Linda Cooper, WMU national president, said that it is unsettling to see the WMU building empty and quiet. But its priorities were the well-being of employees and business continuance. "We began listening for how God would use us and respond during this global pandemic," she said.
WMU immediately launched 30 Days of Prayer for missionaries and pastors that hit inboxes daily. It provided free mission discipleship lessons online, and began hosting web-based events and posted videos to teach people of all ages. State leaders expressed a need for PTSD resources, so a grant from the WMU Foundation provided "Your Pain is Changing You," by David Crosby, to pastors all across the convention. State leaders gained free access to PTSD Bible studies, as well. WMU also provided online Bible studies, sent books to those sheltered in place through Honor 6:2, and launched a podcast called "On the Journey Conversation."
Melissa Lamb, president of New Mexico WMU, began an online Bible study using these resources, with more than 300 women participating. Lamb is the wife of Beau Lamb, pastor of First Baptist Church, Santa Rosa.
Wisdom-Martin concluded that God is at work in our midst. "It's humbling to know that God entrusted us with this sacred season," she said. "We are so grateful for the Cooperative Program, the one giving mechanism that has enabled the proclamation of the Gospel in all the earth.”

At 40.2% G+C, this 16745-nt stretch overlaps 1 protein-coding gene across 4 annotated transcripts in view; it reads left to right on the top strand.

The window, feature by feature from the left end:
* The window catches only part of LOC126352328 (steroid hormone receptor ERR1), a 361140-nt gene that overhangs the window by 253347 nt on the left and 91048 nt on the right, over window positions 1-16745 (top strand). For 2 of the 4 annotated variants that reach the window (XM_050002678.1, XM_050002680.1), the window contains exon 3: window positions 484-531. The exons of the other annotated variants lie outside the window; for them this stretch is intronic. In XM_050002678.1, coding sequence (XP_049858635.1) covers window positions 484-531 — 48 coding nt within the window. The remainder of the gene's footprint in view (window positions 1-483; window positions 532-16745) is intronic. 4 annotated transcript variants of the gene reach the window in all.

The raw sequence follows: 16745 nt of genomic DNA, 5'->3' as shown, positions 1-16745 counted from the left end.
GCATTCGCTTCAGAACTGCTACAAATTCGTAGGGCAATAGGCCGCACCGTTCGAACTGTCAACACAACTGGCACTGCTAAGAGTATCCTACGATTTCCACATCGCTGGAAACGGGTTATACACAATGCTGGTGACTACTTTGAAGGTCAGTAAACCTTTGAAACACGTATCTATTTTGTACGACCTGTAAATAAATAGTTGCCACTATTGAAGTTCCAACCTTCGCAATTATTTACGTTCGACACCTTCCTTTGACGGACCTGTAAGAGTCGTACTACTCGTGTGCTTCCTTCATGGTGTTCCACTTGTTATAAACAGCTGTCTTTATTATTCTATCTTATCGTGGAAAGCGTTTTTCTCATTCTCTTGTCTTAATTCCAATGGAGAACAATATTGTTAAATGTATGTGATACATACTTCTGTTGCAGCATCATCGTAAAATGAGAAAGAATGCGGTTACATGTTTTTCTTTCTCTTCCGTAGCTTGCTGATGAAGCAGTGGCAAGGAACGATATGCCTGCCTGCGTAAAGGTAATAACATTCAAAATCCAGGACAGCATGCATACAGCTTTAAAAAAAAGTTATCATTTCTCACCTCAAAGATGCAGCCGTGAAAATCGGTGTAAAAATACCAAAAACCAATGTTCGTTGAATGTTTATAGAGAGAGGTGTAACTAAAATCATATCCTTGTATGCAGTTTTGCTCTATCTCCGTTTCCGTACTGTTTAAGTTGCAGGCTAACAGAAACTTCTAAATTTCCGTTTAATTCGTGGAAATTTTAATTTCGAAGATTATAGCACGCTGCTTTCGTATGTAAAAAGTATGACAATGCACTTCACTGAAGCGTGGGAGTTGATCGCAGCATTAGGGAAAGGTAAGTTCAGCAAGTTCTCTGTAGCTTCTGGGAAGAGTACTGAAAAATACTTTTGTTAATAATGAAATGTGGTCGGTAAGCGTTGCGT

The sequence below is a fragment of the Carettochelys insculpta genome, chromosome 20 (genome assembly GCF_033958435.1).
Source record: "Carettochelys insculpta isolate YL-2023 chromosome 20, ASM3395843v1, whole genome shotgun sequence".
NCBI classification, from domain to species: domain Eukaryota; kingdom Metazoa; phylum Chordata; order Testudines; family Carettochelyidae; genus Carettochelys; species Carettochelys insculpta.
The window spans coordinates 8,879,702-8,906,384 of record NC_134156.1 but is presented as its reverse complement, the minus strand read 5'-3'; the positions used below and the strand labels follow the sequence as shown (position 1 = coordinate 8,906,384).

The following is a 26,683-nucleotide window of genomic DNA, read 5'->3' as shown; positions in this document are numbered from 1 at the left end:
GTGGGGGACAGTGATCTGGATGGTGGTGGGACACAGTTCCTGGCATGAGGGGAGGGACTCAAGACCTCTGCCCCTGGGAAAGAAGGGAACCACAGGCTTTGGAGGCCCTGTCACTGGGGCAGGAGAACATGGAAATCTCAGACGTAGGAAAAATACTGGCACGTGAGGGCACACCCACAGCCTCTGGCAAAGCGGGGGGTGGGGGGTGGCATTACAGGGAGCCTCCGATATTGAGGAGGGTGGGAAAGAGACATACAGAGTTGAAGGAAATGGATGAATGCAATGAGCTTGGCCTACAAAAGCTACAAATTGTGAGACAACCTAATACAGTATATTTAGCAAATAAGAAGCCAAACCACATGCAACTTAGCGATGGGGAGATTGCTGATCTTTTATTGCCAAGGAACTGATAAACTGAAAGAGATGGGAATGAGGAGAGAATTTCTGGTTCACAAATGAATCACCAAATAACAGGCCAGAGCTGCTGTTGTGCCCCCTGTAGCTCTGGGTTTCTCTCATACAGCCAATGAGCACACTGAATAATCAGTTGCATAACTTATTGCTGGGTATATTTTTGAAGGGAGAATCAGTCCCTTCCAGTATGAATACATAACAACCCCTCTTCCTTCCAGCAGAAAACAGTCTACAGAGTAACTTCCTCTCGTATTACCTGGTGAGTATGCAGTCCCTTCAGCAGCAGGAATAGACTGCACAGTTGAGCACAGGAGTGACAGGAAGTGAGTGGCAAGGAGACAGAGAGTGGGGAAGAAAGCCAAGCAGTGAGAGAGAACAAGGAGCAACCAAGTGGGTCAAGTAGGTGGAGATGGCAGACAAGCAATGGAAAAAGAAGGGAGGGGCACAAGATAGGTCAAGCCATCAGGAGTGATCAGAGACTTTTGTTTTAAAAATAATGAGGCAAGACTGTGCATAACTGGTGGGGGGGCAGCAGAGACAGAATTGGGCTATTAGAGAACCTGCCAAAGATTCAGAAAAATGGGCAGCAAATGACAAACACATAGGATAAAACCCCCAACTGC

Ben Mandrell, president of LifeWay Christian Resources, said that this past year had been one of the most challenging transitions for LifeWay. In November, the organization closed its last bookstore and transitioned to online sales. At the end of February, LifeWay saw significant growth in all sales, rebounding faster than expected. But in March, when COVID-19 hit, LifeWay felt the effects immediately.
"We went from serving the churches gathered to serving the churches scattered," Mandrell said. He said that LifeWay quickly rallied to create digital resources to assist churches amid the crisis. "The church is always going to find a way to gather and grow while proclaiming the Word," he said. Knowing that churches are facing challenges and financial strain, LifeWay created the Church Assistance Package to help churches bear the burden of this crisis.
By mid-April, revenue was down across all of LifeWay’s sales channels. Its leadership team formed a new plan: a series of budget freezes and staff reductions. They cut the 2021 Operating Budget by $30 million, explored selling Ridgecrest Conference Center, and studied the future use of LifeWay’s Nashville headquarters building. Mandrell said the cost-saving step allow LifeWay to invest in the most significant opportunities for the future.
"These are challenging times for all of us. But, I am confident that the Lord is going to use this for His glory and push LifeWay into the future in a fresh way," Mandrell said.